Faithlife Sermons

Encouragement for all who Grieve

Sermon  •  Submitted
0 ratings
· 11 views
Notes & Transcripts
Sermon Tone Analysis
A
D
F
J
S
Emotion
A
C
T
Language
O
C
E
A
E
Social
View more →

Dear Congregation of the Lord Jesus Christ,

This passage was written specifically to encourage people who have questions and concerns about death.

Some people find life after death to be quite a mystery.  We get some hints and clues about what happens when a person dies, but the full details have not be revealed.  It remains a bit of a mystery. 

This summer, late a night around the campfire, one of my cousins picked my brain about life after death, what it would be like.   We know that it will be amazing – there will be reconciliation – with God, with other people, and within all of creation.  The brokenness that haunts our world will be completely removed. The precise details are unclear, but you can be sure that it will be amazing.

9 However, as it is written:

“No eye has seen,

no ear has heard,

no mind has conceived

what God has prepared for those who love him” —

10 but God has revealed it to us by his Spirit.

The beginning of that restoration has been revealed to us – we begin to see what is to come as we grow and mature in our walk with God. 

The life to come is only one of the questions people have about life after death.  What happens to those who die before Christ returns?  This was a question that the Christians in Thessolonica were struggling with:

What happens to someone who believes in Jesus Christ when they die?  What is their status in God’s kingdom?

For the Christians in Thessalonica, this question was very pressing. 

You see, they were very confident that Jesus’ return was imminent.  They thought that every member of the church was going to live until Jesus returned.  So, not only were they very sad when members of their church died, but they were surprised and confused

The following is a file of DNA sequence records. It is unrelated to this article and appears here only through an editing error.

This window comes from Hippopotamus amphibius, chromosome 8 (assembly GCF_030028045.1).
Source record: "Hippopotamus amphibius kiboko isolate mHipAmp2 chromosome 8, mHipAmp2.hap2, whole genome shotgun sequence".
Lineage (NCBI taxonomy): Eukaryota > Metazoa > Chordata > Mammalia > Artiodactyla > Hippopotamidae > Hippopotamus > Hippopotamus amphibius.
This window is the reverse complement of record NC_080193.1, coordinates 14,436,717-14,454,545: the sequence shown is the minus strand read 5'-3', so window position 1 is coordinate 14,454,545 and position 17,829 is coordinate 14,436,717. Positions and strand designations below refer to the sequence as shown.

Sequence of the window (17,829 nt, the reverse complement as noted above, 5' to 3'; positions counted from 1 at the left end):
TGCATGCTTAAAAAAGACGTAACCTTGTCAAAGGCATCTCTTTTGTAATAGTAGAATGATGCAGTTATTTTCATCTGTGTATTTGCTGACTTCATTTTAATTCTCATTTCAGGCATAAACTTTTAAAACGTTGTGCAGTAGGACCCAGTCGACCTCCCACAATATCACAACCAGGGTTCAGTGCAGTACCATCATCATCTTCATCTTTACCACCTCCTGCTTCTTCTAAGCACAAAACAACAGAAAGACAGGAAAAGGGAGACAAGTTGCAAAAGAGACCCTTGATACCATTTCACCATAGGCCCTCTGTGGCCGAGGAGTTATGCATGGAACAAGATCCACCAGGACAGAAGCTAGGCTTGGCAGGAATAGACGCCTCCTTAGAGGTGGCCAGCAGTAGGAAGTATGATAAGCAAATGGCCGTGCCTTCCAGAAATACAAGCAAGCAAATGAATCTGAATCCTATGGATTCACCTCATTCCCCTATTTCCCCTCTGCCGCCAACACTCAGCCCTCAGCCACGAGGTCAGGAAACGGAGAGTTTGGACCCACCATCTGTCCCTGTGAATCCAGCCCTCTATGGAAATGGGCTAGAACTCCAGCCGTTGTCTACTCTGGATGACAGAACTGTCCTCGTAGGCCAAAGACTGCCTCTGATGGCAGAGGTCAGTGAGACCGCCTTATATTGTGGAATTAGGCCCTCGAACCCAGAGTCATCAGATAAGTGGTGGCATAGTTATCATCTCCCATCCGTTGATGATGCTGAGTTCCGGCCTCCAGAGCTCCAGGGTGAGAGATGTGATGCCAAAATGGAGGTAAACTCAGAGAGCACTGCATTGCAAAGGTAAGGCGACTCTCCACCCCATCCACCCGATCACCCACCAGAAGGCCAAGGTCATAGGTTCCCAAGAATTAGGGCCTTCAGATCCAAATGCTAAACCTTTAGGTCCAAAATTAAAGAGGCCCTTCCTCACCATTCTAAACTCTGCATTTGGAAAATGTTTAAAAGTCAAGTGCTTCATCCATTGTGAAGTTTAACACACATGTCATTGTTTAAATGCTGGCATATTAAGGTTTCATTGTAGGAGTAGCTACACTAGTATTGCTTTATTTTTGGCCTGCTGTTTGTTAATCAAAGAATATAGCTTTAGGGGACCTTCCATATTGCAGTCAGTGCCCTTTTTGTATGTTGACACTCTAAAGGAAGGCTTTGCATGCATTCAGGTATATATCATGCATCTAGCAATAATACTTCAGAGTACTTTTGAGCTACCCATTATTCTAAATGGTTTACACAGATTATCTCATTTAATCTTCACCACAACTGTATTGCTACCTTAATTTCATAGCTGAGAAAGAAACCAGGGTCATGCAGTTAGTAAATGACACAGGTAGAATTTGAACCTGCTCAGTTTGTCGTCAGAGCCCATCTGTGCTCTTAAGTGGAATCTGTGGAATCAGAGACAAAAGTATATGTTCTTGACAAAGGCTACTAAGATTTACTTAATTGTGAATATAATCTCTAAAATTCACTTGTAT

Now Timothy had been sent by Paul to find out how the fledgling church in Thessalonica was doing.  When he returned to Paul, he brought their question back to see what the Paul would say.  Together we read the encouraging reply that Paul sent to the Thessalonian Christians.  It is recorded as part of Scripture for the encouragement of all believers.

            First, Paul says that believers do not need to mourn for a fellow believer as if we did not have hope.  We may mourn – it is right and proper to mourn and lament, but we do not mourn as those who have no hope.

The complete despair that marks some other funerals is not necessary nor appropriate at a Christian funeral.  There is a reason for that.  As believers in a merciful God, we do have hope, great hope that can be described in Paul’s words:

We believe that Jesus died and rose again and so we believe that God will bring with Jesus those who have fallen asleep in him.

This verse gets to the heart of the issue. 

            I don’t need to convince anyone that there is something wrong with the world.  The world does not work the way it should, it is broken.  As the result of human disobedience – sin, death has come as a frightening shadow, always dogging our footsteps.  As we grow older we sense it all the more. But people of God, the problem is not death itself, but the disobedience that makes death apart from Christ an endless separation from God.

            Paul make a big point of saying that “we do not belong to the night or to the darkness.”  We do not have any part with the horror that follows the death of those who are not in Christ.  “God did not appoint us to suffer wrath but to receive salvation through our Lord Jesus Christ.”

            The Bible tells the good news that God himself came to redeem us from disobedience.  All who believe in Jesus have had their disobedience and their guilt taken away by him.  We still face physical death, and it still holds fear and uncertainty for each of us.  It is uncomfortable to see it approaching.  It is not surprising that the death of someone we love makes us sad.

            However, the good news that I have the privilege of sharing with you today, is that the sting of death has been taken away for all believers.